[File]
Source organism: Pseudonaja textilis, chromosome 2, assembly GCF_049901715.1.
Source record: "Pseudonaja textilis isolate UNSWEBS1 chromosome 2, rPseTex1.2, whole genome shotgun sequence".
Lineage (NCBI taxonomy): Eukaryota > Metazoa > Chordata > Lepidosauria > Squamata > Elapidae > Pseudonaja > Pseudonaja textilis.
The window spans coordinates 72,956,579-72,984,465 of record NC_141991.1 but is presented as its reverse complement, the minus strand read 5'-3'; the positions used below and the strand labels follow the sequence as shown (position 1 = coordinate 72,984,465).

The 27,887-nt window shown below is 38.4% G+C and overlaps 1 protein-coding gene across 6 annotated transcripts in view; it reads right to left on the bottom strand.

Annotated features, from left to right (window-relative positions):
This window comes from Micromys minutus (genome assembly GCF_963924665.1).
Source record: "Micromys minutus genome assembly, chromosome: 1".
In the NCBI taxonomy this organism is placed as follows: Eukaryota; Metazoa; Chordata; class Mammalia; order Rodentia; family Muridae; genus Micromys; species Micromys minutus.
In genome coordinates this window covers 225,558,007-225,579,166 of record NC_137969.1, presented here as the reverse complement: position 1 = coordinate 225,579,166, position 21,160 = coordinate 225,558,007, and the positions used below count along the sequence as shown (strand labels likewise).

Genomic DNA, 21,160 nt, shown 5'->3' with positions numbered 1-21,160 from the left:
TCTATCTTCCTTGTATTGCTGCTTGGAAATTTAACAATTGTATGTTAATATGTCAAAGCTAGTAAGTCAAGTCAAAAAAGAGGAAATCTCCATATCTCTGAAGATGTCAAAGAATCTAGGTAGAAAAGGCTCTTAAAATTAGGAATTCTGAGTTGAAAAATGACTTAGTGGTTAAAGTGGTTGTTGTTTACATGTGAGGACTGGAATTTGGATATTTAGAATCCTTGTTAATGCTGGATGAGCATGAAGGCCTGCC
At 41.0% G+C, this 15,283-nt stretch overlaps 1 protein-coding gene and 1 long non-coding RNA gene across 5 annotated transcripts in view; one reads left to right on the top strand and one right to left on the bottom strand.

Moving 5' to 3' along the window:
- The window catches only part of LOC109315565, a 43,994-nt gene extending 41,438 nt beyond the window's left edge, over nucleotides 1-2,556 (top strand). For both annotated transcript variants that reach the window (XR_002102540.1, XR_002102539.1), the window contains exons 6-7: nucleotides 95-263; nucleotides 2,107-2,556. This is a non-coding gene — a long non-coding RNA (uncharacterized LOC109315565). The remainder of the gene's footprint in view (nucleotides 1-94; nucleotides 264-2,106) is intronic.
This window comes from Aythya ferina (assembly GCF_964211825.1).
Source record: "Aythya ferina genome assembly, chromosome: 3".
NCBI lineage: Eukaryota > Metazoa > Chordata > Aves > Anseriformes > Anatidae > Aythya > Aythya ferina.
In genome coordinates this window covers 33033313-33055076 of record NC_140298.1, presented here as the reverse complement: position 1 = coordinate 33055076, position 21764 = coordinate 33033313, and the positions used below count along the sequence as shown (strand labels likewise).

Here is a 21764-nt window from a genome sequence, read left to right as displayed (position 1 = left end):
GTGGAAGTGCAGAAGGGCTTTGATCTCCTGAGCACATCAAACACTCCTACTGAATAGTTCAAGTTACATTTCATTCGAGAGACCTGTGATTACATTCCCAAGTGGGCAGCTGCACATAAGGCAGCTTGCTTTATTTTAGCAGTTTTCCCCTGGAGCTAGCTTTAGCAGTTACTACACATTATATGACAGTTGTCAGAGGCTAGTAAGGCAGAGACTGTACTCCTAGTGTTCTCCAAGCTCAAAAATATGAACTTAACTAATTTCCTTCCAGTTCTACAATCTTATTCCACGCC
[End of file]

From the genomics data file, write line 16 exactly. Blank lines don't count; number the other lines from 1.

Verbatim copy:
This window comes from Aythya ferina (assembly GCF_964211825.1).